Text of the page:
The talk was hosted by Eddie Gamara from the Gotham Group, a management production company that brings together film agents, talent agents and book agents. They're concerned with represententing intellectual property, and basically the idea here is being able to express yourself as creatively as you like in as many ways as you like and being paired up with whoever you need to be paired with to achieve your vision.
Eddie had a hand in the Tony DiTerlizzi + Holly Black=Spiderwick Chronicles of awesomesauce combo.
Eddie's basic thing here was if you're good at more than one thing, than go for that and figure out a way to excel in both things, dream big, think outside the box and explore all possibilities. He would help you move your career across several platforms if that's what you wanted/could do.
The Real Reason Your Reading This Post;)
Onto the important stuff...can your book become a movie????
Here's what you need to know. Hollywood doesn't think the same way we do.
First of all, they don't care how acclaimed your novel is, how many awards it's won, how unique or well loved it is. They care about how many books you sell. Because...well, Hollywood needs to stay in bussiness somehow and making movies is expensive. Sell more books or make Hollywood believe you will and you're closer to a deal.
Second, having a big concept is the key! Not a big story necessarily, or a big character.
Why is the big idea so important?
Because the first thought in a Hollywood exec's head is...The MOVIE POSTER! Yep! Have you ever imagined your movie poster? Who would be on it? What would the poses be? The mood? The tagline at the bottom?
Third, after a movie poster comes the movie trailer. Their mind jumps next to the BIG moment in a movie trailer. And if your book doesn't have any BIG moments (which trust me, not every book has to have this) then it makes the book turned movie thing a little tricky...though...things can always be rearranged.
Take The Lovely Bones. This book was about Susie's struggle to come to terms with the loss of her innocence and life, and reconcile not only the beyond horrible and horrific thing that happened to her, but also reconciling with her life now in the beyond--accepting she'll never grow up, she'll never go to college, get married, have children, etc...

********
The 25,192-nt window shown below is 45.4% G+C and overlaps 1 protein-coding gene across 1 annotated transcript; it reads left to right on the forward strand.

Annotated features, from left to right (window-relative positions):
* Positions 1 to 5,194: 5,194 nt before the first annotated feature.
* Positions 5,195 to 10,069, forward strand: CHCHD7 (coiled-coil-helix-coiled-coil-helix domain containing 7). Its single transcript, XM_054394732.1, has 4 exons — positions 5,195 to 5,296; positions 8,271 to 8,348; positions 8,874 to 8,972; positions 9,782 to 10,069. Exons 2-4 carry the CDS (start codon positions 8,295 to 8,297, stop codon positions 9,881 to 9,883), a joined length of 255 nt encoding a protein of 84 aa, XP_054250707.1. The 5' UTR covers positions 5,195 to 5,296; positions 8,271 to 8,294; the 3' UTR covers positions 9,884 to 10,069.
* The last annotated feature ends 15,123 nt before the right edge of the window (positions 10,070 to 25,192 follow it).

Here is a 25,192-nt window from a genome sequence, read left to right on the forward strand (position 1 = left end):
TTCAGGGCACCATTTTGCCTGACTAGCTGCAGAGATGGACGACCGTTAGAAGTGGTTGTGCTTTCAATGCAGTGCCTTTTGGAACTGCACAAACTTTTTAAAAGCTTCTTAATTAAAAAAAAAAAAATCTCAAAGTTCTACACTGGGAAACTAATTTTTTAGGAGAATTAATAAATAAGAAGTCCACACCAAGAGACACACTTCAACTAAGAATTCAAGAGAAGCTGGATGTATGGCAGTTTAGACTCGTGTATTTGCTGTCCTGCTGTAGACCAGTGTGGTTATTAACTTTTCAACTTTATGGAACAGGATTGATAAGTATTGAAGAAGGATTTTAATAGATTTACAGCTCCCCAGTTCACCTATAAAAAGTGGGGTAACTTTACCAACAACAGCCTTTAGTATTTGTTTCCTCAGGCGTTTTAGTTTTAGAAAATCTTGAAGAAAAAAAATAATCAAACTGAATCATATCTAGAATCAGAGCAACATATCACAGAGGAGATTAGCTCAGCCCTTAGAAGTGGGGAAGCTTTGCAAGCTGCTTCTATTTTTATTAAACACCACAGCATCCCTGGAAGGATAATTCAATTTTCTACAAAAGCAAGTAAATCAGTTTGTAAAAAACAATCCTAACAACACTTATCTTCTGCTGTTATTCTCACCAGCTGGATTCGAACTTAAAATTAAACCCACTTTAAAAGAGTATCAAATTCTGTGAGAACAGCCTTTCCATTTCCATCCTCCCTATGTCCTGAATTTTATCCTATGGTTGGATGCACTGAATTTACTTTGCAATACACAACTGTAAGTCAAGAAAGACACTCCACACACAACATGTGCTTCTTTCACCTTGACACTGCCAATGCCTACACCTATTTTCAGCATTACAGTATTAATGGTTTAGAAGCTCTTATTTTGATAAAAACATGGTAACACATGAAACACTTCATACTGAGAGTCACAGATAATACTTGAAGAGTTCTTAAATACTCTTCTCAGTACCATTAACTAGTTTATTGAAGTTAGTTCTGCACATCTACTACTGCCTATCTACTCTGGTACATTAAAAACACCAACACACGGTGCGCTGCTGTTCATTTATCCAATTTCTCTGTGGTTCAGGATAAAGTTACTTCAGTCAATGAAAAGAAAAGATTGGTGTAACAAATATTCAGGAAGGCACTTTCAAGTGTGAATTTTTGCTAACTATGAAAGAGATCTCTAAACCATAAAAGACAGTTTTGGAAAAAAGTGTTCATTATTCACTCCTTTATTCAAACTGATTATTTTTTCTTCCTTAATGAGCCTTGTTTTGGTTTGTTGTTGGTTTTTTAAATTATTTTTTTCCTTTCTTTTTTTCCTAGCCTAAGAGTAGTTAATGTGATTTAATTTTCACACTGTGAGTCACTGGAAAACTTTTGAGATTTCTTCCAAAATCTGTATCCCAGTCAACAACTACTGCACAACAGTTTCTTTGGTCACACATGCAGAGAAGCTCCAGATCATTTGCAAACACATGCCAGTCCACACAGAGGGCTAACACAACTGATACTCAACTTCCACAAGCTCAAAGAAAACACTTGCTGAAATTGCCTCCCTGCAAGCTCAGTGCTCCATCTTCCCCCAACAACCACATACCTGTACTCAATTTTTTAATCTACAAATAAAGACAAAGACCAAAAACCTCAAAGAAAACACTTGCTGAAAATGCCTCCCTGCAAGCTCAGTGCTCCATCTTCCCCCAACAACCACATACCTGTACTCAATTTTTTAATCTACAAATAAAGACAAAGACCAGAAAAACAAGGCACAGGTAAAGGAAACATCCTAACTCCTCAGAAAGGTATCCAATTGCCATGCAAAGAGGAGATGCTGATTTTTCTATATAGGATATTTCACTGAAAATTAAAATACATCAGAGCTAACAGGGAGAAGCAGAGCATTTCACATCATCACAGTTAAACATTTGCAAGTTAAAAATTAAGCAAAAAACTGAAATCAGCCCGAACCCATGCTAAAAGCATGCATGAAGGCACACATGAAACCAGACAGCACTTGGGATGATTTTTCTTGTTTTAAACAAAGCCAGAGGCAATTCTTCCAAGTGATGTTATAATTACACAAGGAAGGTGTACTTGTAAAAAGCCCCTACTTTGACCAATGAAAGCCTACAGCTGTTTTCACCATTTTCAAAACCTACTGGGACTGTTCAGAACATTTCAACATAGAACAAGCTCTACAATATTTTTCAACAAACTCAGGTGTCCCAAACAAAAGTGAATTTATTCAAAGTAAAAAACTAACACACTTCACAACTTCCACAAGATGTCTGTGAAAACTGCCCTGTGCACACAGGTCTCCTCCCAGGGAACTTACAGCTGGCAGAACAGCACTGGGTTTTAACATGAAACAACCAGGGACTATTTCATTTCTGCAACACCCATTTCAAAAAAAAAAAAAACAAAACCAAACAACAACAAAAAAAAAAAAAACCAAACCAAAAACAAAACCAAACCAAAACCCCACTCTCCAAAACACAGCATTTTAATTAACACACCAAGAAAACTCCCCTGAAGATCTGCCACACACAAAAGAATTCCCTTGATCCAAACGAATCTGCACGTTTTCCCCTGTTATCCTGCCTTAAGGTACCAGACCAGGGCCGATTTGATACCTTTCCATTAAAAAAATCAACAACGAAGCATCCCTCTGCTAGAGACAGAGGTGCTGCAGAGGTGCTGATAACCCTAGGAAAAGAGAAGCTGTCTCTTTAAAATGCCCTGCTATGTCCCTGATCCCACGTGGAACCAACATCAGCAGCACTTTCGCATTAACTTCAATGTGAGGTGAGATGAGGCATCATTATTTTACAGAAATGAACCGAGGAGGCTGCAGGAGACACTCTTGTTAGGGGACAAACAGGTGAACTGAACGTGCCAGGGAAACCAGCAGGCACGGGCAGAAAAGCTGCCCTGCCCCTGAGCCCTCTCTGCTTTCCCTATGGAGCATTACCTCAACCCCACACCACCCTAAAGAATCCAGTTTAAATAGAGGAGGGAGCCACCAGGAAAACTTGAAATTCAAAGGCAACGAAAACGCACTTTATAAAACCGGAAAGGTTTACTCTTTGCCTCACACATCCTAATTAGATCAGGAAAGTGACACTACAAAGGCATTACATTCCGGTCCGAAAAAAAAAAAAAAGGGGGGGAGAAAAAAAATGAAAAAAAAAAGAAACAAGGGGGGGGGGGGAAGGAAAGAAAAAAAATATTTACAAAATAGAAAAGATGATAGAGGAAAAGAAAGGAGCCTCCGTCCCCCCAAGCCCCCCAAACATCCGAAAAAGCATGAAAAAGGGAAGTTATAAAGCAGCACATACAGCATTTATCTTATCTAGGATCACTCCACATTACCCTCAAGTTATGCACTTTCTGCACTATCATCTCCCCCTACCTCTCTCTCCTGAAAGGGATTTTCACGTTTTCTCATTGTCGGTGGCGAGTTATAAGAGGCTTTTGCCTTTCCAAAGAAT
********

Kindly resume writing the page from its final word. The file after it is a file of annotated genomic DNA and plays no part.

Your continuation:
But what does the trailer show? Mark Wahlberg trying to solve his daughter's murder. Susie's beautiful story is kind of lost in there.
Oh yeah....Fourth, men sell movies more than teen girls (often the stars of YA novels). One thing Eddie said was that movie agents think in opposite terms of book agents/editors. In YA novels we often try to downplay the role of the parents or any adults so the hero can actually be a hero and star in their own adventure. But in Hollywood you need big name actors to play those roles to sell your movie.
Here's a question.
Who's the main character in Alice in Wonderland?
Well....who is on the movie poster?
My Alice, what a lovely hat you're wearing...oh...
Hi Johhny Depp!!!
Get the idea?
Fifth, brands are big and brands sell. If you look at the top movies from 2007 you'll notice a pattern.
Pirates of the Carribean (based on a known ride in Disney--starred Johhny Depp)
Harry Potter 5 (HELLO its Harry Potter, plus based on the book, plus seque)
Shrek 3 (sequel)
Spiderman 2 (based on comic, sequel)
You get the idea. Now that's not to say that there's no hope for your book becoming a movie if you don't quite see in the terms listed above. And by no means should you change things around. Write the story you want to write, the one you need to write and write it the way you have to do it, full of small moments and important character driven scenes and all (if thats your thing). There are always times when filmmakers absolutely fall in love with a book and bring something beautiful to the screen.
But hopefully this gave you a small taste for what Hollywood is thinking:-)